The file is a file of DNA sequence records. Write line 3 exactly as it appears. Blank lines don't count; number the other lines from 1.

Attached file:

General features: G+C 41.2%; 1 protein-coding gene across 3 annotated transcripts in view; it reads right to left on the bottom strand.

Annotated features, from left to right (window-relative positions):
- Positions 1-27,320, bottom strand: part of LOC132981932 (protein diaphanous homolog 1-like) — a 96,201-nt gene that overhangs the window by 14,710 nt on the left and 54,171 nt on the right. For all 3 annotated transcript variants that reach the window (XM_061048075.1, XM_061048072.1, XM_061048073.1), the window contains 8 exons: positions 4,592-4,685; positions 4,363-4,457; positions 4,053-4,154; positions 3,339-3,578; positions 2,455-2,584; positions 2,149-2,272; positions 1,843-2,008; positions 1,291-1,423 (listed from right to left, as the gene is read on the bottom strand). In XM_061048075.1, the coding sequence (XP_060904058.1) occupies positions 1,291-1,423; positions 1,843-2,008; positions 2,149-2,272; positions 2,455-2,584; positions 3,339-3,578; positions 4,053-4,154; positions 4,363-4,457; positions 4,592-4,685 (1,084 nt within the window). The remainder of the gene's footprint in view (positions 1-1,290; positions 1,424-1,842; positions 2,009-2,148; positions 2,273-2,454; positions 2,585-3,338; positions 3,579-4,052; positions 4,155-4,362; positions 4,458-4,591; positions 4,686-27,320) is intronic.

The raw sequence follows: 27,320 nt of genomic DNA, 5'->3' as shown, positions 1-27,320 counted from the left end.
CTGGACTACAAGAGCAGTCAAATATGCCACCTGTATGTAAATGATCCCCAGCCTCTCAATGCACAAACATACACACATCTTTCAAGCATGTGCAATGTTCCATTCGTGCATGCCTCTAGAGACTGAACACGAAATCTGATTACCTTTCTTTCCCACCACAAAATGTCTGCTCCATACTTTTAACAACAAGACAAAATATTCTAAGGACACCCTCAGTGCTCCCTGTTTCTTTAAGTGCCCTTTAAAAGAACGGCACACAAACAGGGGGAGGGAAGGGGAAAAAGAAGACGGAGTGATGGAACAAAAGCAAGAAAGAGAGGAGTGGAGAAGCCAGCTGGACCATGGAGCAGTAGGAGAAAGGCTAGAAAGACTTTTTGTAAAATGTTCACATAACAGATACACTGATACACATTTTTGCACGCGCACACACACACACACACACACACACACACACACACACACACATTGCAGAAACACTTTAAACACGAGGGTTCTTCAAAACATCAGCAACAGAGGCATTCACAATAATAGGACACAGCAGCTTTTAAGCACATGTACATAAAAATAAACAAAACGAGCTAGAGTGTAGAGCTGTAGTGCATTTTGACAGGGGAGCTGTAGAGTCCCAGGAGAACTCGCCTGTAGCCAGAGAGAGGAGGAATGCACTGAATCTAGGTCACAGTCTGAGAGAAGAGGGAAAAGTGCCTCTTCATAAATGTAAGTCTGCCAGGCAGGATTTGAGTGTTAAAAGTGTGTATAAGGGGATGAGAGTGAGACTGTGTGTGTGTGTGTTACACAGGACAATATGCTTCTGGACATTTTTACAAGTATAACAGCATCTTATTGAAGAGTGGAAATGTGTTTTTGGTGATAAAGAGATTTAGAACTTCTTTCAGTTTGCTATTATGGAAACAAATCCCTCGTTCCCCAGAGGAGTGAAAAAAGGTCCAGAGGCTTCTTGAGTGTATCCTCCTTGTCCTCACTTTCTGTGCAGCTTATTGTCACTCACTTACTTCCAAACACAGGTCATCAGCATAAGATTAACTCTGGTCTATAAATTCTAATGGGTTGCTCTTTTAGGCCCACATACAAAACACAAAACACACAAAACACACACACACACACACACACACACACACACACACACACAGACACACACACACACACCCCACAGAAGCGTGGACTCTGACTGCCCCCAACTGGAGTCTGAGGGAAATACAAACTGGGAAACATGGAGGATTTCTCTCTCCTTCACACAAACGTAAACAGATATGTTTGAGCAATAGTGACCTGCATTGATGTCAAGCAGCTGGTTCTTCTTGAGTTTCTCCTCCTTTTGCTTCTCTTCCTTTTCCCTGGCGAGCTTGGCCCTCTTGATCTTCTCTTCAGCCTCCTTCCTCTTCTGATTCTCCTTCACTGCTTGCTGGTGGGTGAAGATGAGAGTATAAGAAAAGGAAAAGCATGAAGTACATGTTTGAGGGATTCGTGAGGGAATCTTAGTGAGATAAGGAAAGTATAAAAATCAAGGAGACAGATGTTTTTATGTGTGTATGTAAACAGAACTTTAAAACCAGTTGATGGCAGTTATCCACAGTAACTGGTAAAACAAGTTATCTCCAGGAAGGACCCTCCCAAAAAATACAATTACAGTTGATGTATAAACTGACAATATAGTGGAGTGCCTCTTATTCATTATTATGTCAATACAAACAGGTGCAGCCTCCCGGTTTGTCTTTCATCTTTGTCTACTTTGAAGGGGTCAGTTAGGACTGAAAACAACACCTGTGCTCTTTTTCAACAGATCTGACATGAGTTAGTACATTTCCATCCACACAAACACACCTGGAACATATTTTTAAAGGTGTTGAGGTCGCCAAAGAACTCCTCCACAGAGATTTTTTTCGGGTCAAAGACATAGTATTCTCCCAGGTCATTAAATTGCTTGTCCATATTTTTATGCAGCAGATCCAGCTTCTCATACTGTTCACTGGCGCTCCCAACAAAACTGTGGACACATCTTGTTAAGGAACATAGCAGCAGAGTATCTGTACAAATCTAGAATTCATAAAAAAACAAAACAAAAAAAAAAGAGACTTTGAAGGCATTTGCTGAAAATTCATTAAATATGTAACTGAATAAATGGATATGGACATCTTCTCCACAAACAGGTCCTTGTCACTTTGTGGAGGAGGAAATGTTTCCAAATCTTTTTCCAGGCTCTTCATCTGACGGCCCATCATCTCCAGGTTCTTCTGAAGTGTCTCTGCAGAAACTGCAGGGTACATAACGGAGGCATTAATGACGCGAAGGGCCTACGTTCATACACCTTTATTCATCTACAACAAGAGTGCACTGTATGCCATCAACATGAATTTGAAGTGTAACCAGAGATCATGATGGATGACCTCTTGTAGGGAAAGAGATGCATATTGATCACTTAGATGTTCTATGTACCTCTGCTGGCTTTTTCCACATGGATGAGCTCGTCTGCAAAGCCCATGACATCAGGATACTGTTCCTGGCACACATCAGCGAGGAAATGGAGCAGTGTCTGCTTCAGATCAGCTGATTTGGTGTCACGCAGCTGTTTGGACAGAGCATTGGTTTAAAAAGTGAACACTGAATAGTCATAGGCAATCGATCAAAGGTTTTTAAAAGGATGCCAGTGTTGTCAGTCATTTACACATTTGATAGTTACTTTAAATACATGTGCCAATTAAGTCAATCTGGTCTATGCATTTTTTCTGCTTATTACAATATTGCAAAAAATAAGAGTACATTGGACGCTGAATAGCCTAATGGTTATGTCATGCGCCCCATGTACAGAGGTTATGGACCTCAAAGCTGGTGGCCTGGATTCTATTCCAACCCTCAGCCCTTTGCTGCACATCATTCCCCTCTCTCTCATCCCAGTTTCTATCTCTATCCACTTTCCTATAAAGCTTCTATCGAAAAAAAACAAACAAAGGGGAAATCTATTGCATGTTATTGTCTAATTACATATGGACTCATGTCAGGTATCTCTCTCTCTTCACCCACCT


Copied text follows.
- Positions 1-27,320, bottom strand: part of LOC132981932 (protein diaphanous homolog 1-like) — a 96,201-nt gene that overhangs the window by 14,710 nt on the left and 54,171 nt on the right. For all 3 annotated transcript variants that reach the window (XM_061048075.1, XM_061048072.1, XM_061048073.1), the window contains 8 exons: positions 4,592-4,685; positions 4,363-4,457; positions 4,053-4,154; positions 3,339-3,578; positions 2,455-2,584; positions 2,149-2,272; positions 1,843-2,008; positions 1,291-1,423 (listed from right to left, as the gene is read on the bottom strand). In XM_061048075.1, the coding sequence (XP_060904058.1) occupies positions 1,291-1,423; positions 1,843-2,008; positions 2,149-2,272; positions 2,455-2,584; positions 3,339-3,578; positions 4,053-4,154; positions 4,363-4,457; positions 4,592-4,685 (1,084 nt within the window). The remainder of the gene's footprint in view (positions 1-1,290; positions 1,424-1,842; positions 2,009-2,148; positions 2,273-2,454; positions 2,585-3,338; positions 3,579-4,052; positions 4,155-4,362; positions 4,458-4,591; positions 4,686-27,320) is intronic.